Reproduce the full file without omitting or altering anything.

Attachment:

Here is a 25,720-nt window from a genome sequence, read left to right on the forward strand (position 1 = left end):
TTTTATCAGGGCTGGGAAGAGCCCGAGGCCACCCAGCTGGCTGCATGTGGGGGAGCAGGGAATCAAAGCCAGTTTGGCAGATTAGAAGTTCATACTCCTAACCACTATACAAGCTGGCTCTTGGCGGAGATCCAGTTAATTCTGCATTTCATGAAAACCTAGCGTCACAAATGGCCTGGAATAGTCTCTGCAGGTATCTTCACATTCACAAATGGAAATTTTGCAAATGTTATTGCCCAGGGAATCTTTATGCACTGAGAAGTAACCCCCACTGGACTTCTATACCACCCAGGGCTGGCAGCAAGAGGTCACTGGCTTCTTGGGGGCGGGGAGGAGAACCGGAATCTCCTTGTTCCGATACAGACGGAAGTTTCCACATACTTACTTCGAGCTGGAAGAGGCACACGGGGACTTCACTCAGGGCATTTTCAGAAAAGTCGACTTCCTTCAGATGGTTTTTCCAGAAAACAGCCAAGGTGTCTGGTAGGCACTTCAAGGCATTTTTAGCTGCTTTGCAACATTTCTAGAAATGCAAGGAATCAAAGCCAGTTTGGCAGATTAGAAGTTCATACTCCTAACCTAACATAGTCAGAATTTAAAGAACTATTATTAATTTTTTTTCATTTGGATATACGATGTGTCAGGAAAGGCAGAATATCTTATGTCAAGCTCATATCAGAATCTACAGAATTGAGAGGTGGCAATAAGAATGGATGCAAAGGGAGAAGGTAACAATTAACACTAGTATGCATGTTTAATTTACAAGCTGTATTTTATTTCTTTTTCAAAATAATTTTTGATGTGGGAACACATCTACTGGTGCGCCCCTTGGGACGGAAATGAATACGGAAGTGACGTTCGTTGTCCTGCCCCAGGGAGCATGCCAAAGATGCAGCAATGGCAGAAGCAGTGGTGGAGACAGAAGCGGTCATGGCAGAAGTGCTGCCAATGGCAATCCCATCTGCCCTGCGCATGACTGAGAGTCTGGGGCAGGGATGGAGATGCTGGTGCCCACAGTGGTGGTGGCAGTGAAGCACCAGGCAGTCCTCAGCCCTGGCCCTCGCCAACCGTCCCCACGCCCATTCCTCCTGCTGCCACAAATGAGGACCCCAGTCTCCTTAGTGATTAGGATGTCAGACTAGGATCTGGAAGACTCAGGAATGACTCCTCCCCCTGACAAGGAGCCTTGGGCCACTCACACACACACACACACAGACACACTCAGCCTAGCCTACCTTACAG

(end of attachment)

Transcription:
Here is a 25,720-nt window from a genome sequence, read left to right on the forward strand (position 1 = left end):
TTTTATCAGGGCTGGGAAGAGCCCGAGGCCACCCAGCTGGCTGCATGTGGGGGAGCAGGGAATCAAAGCCAGTTTGGCAGATTAGAAGTTCATACTCCTAACCACTATACAAGCTGGCTCTTGGCGGAGATCCAGTTAATTCTGCATTTCATGAAAACCTAGCGTCACAAATGGCCTGGAATAGTCTCTGCAGGTATCTTCACATTCACAAATGGAAATTTTGCAAATGTTATTGCCCAGGGAATCTTTATGCACTGAGAAGTAACCCCCACTGGACTTCTATACCACCCAGGGCTGGCAGCAAGAGGTCACTGGCTTCTTGGGGGCGGGGAGGAGAACCGGAATCTCCTTGTTCCGATACAGACGGAAGTTTCCACATACTTACTTCGAGCTGGAAGAGGCACACGGGGACTTCACTCAGGGCATTTTCAGAAAAGTCGACTTCCTTCAGATGGTTTTTCCAGAAAACAGCCAAGGTGTCTGGTAGGCACTTCAAGGCATTTTTAGCTGCTTTGCAACATTTCTAGAAATGCAAGGAATCAAAGCCAGTTTGGCAGATTAGAAGTTCATACTCCTAACCTAACATAGTCAGAATTTAAAGAACTATTATTAATTTTTTTTCATTTGGATATACGATGTGTCAGGAAAGGCAGAATATCTTATGTCAAGCTCATATCAGAATCTACAGAATTGAGAGGTGGCAATAAGAATGGATGCAAAGGGAGAAGGTAACAATTAACACTAGTATGCATGTTTAATTTACAAGCTGTATTTTATTTCTTTTTCAAAATAATTTTTGATGTGGGAACACATCTACTGGTGCGCCCCTTGGGACGGAAATGAATACGGAAGTGACGTTCGTTGTCCTGCCCCAGGGAGCATGCCAAAGATGCAGCAATGGCAGAAGCAGTGGTGGAGACAGAAGCGGTCATGGCAGAAGTGCTGCCAATGGCAATCCCATCTGCCCTGCGCATGACTGAGAGTCTGGGGCAGGGATGGAGATGCTGGTGCCCACAGTGGTGGTGGCAGTGAAGCACCAGGCAGTCCTCAGCCCTGGCCCTCGCCAACCGTCCCCACGCCCATTCCTCCTGCTGCCACAAATGAGGACCCCAGTCTCCTTAGTGATTAGGATGTCAGACTAGGATCTGGAAGACTCAGGAATGACTCCTCCCCCTGACAAGGAGCCTTGGGCCACTCACACACACACACACACAGACACACTCAGCCTAGCCTACCTTACAG